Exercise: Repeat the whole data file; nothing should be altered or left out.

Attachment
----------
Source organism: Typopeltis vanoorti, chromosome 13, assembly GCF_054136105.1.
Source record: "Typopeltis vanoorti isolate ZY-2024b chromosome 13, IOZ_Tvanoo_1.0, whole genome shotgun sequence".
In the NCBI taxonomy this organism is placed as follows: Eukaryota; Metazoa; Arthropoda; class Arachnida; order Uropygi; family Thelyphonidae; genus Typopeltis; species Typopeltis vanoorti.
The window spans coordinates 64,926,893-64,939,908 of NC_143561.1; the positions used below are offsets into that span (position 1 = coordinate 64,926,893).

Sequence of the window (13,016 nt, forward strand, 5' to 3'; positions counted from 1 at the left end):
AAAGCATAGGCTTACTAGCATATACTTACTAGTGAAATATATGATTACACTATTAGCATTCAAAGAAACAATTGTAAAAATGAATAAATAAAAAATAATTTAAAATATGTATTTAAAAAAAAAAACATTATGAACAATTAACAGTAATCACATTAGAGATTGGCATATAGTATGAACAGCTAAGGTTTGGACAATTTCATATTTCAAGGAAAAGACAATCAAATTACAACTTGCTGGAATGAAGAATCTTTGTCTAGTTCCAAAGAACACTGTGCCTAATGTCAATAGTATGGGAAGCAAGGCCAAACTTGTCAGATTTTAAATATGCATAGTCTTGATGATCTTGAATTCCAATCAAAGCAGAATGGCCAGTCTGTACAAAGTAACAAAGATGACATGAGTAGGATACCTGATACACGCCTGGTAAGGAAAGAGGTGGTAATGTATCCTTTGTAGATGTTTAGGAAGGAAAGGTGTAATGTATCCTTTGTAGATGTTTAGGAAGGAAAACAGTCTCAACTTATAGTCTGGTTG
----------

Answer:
Source organism: Typopeltis vanoorti, chromosome 13, assembly GCF_054136105.1.
Source record: "Typopeltis vanoorti isolate ZY-2024b chromosome 13, IOZ_Tvanoo_1.0, whole genome shotgun sequence".
In the NCBI taxonomy this organism is placed as follows: Eukaryota; Metazoa; Arthropoda; class Arachnida; order Uropygi; family Thelyphonidae; genus Typopeltis; species Typopeltis vanoorti.
The window spans coordinates 64,926,893-64,939,908 of NC_143561.1; the positions used below are offsets into that span (position 1 = coordinate 64,926,893).

Sequence of the window (13,016 nt, forward strand, 5' to 3'; positions counted from 1 at the left end):
AAAGCATAGGCTTACTAGCATATACTTACTAGTGAAATATATGATTACACTATTAGCATTCAAAGAAACAATTGTAAAAATGAATAAATAAAAAATAATTTAAAATATGTATTTAAAAAAAAAAACATTATGAACAATTAACAGTAATCACATTAGAGATTGGCATATAGTATGAACAGCTAAGGTTTGGACAATTTCATATTTCAAGGAAAAGACAATCAAATTACAACTTGCTGGAATGAAGAATCTTTGTCTAGTTCCAAAGAACACTGTGCCTAATGTCAATAGTATGGGAAGCAAGGCCAAACTTGTCAGATTTTAAATATGCATAGTCTTGATGATCTTGAATTCCAATCAAAGCAGAATGGCCAGTCTGTACAAAGTAACAAAGATGACATGAGTAGGATACCTGATACACGCCTGGTAAGGAAAGAGGTGGTAATGTATCCTTTGTAGATGTTTAGGAAGGAAAGGTGTAATGTATCCTTTGTAGATGTTTAGGAAGGAAAACAGTCTCAACTTATAGTCTGGTTG